The Daily Tar Heel

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Monday May 29th

Local businesses look forward to a mask-optional future

UNC junior Sophie Lorenzo, a hostess at Four Corners, wears a mask during her shift on Sunday, Mar. 6, 2022, the day before Orange County lifted its mask mandate.
Buy Photos UNC junior Sophie Lorenzo, a hostess at Four Corners, wears a mask during her shift on Sunday, Mar. 6, 2022, the day before Orange County lifted its mask mandate.

As Orange County lifted its indoor mask mandate Monday and the Chapel Hill community transitions to optional mask use, business owners are looking to change their mask policies as well — and some already have.

Despite the county's decision, businesses and other private organizations have the discretion to require patrons to wear masks.

On Franklin Street this week, mask-wearing was varied in most stores, but some signs requesting that masks are kept on remain posted on windows and doors.

Guidance from the county and the Centers for Disease Control and Prevention has been valuable for some business owners in determining their mask policy, especially as more customers feel comfortable with indoor dining and shopping.

“The businesses are hopeful that people will come out now that the weather is getting better and numbers are down,” Matt Gladdek, executive director of the Chapel Hill Downtown Partnership, said.

Kristian Bawcom, the owner and operator of Four Corners, said that the restaurant will be moving to mask-optional operations for both employees and customers.

Bawcom said he has followed CDC, Orange County and North Carolina guidelines when implementing mask regulations.

“First and foremost, it’s all about safety for customers and for employees,” he said.

Other Chapel Hill business owners have also been thinking about and moving toward mask-optional operations.

Olmaz Jewelers opened in November 2019, and has had a mask requirement in place for almost as long as it has been open due to COVID-19 guidelines.

For Elie Abou-Rjeileh, co-owner of Olmaz Jewelers, moving to a mask-optional policy would be a new experience because pandemic operations have been the business' "normal."

“It’s going to feel so weird being without a mask,” Abou-Rjeileh said. “Most of my clients, I’ve known them with a mask, so it will be nice to see their faces again.”

He said he has been unable to see his customers' reactions when they are choosing jewelry for special life moments. 

“We are in a happy business," Abou-Rjeileh said. "People come in for special occasions, to celebrate their life moments from engagements to anniversaries to holidays. You always see a smile on their face when you present them with a piece of jewelry.

"Now we get to see that again.”

Orange County's vaccination and booster rates are at a level where he feels more comfortable lifting the business' mask mandate, Abou-Rjeileh said.

Some businesses keep the mandate

Even with a rise in mask-optional policies, some businesses are continuing to require masks.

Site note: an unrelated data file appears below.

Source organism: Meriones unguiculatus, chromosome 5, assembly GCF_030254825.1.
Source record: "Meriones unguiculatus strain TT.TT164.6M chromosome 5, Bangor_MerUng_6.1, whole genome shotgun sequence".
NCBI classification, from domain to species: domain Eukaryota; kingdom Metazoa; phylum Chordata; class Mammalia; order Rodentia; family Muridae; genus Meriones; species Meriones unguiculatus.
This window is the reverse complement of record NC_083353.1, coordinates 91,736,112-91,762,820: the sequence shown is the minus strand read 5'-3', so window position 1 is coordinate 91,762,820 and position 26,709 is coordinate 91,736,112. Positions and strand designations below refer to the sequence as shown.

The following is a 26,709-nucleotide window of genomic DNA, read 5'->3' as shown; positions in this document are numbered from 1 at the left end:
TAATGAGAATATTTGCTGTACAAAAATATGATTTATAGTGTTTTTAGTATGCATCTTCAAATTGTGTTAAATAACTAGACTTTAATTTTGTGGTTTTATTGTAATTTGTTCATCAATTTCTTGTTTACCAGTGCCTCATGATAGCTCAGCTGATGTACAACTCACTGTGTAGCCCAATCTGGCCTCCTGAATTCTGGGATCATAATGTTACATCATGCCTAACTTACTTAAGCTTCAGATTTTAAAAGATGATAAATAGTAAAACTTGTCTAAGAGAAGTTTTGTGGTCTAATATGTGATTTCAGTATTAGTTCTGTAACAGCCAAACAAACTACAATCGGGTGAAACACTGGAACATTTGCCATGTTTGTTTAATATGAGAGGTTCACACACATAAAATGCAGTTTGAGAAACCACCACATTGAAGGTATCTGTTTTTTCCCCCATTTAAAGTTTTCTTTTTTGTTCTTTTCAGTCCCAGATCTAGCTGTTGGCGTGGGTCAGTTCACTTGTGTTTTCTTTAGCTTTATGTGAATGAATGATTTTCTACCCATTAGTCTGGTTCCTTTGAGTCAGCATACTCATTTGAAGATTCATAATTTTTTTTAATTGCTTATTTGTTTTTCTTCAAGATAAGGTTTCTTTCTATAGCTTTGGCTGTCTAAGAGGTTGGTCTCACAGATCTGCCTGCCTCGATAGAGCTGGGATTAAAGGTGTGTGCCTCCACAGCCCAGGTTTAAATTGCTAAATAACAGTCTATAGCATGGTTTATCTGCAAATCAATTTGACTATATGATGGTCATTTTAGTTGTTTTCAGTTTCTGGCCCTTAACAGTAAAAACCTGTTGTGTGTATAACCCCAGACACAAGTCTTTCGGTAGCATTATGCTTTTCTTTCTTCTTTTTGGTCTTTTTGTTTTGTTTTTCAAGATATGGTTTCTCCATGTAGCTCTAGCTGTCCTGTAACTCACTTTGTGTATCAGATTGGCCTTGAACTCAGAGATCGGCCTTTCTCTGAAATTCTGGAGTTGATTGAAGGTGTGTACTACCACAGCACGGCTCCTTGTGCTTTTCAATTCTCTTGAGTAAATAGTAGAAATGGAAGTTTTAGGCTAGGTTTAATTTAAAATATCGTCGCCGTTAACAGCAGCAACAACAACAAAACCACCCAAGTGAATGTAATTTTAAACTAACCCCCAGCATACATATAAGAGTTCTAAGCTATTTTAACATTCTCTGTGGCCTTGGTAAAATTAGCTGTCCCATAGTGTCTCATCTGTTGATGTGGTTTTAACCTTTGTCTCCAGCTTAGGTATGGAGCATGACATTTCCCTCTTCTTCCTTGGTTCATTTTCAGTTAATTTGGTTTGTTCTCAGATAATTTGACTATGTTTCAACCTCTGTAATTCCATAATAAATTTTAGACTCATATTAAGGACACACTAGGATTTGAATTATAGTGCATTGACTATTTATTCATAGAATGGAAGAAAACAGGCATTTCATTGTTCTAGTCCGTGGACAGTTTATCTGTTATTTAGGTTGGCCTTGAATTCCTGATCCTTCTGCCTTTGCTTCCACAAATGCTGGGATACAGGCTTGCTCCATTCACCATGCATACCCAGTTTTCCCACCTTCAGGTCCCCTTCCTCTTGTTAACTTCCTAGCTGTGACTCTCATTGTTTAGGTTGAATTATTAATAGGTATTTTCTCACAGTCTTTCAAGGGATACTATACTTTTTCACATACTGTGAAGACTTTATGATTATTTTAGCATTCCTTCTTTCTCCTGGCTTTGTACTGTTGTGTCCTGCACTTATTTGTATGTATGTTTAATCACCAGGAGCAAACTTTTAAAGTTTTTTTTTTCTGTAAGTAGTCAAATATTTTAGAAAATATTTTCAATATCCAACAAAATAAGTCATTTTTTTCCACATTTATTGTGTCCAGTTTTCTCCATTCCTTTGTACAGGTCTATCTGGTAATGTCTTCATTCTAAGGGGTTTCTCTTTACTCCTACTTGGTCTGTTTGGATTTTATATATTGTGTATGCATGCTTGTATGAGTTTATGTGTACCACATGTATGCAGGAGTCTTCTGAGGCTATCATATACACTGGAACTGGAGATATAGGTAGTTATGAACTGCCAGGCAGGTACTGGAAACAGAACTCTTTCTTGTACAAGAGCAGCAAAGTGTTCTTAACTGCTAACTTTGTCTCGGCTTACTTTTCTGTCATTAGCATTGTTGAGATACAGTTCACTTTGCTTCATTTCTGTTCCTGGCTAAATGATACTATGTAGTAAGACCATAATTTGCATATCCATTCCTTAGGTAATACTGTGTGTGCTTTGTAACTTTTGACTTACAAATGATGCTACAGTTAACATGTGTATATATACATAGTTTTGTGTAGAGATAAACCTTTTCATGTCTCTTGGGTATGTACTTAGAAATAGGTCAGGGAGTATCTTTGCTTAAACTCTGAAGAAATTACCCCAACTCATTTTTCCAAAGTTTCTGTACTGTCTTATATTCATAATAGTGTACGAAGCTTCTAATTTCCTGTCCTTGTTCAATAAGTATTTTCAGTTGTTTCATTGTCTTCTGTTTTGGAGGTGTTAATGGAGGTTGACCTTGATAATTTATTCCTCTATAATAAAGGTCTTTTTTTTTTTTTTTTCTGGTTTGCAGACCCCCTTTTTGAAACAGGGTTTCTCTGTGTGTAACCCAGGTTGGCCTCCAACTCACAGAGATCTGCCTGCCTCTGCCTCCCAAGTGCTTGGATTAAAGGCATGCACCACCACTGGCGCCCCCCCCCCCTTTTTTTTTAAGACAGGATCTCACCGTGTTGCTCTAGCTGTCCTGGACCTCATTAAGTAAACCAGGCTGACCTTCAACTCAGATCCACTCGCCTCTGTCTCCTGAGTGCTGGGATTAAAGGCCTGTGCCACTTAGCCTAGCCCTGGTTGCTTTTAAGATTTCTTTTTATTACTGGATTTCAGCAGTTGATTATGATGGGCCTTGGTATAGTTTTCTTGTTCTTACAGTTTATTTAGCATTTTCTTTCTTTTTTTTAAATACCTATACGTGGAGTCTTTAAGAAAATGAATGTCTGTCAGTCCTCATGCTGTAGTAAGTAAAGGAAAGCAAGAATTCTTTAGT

In an announcement posted on its website, Epilogue said it would keep the mask requirement for patrons when inside the store, unless they are actively eating or drinking.

"Many are still unvaccinated or uninoculated or immunocompromised, so let's continue to be kind to one another as we navigate this shared reality," the announcement said.

Rumors Chapel Hill will also continue requiring masks indoors and is enforcing its 16-person maximum capacity — at least through the end of this month.

At the end of the month, the store plans to reevaluate based on how the rest of the community deals with the mask-optional shift, Molly Schonert, an assistant manager at Rumors, said.

In the event that Rumors shifts to a mask-optional policy, it plans to continue operating at a limited capacity and enforce masks for staff members, she said.

“We probably will always require our employees to wear masks, just to kind of keep that going,” Schonert said. “Customers might see us wearing a mask and might want to wear a mask as well.”

Declining risk

As of Monday, 76 percent of the Orange County population ages 5 and older is fully vaccinated with two doses of Moderna or Pfizer or one dose of Johnson & Johnson, according to data from the N.C. Department of Health and Human Services.

The county's mask mandate was lifted after its COVID-19 risk level dropped to "medium" under CDC guidelines, which take case count and hospitalizations into consideration. At the time the decision was announced, Orange County had less than 200 COVID-19 cases per 100,000 people over the previous week.

Even with the improving metrics, some Chapel Hill residents said they will keep their masks on.

UNC junior Molly Herring, biology and global studies major, said even though she is fully vaccinated and boosted, she will wear her mask unless actively eating or drinking. 

“I think that everyone should be able to choose whether or not they’re comfortable having a mask on indoors or not,” she said. “Particularly for businesses, I think it should be up to the business whether or not they require masks indoors, and that can just be on a case by case basis.”

Bawcom said he will not require masks for employees or customers and that most of his staff is fully vaccinated by choice.

“I do think everybody is definitely ready to get out,” he said. “I think that we saw a little taste of it last spring when the mandate was first lifted. And all of a sudden, we had a huge surge in business, and I’m hoping for the same, but we’ll see.”

Abou-Rjeileh said the shift to mask-optional will provide more business to the Chapel Hill economy as a whole.

“Now that things are a little bit more open again, we’re hoping that more people are going to be out shopping and they would choose a local, not just jewelry store, any local business to support," he said.


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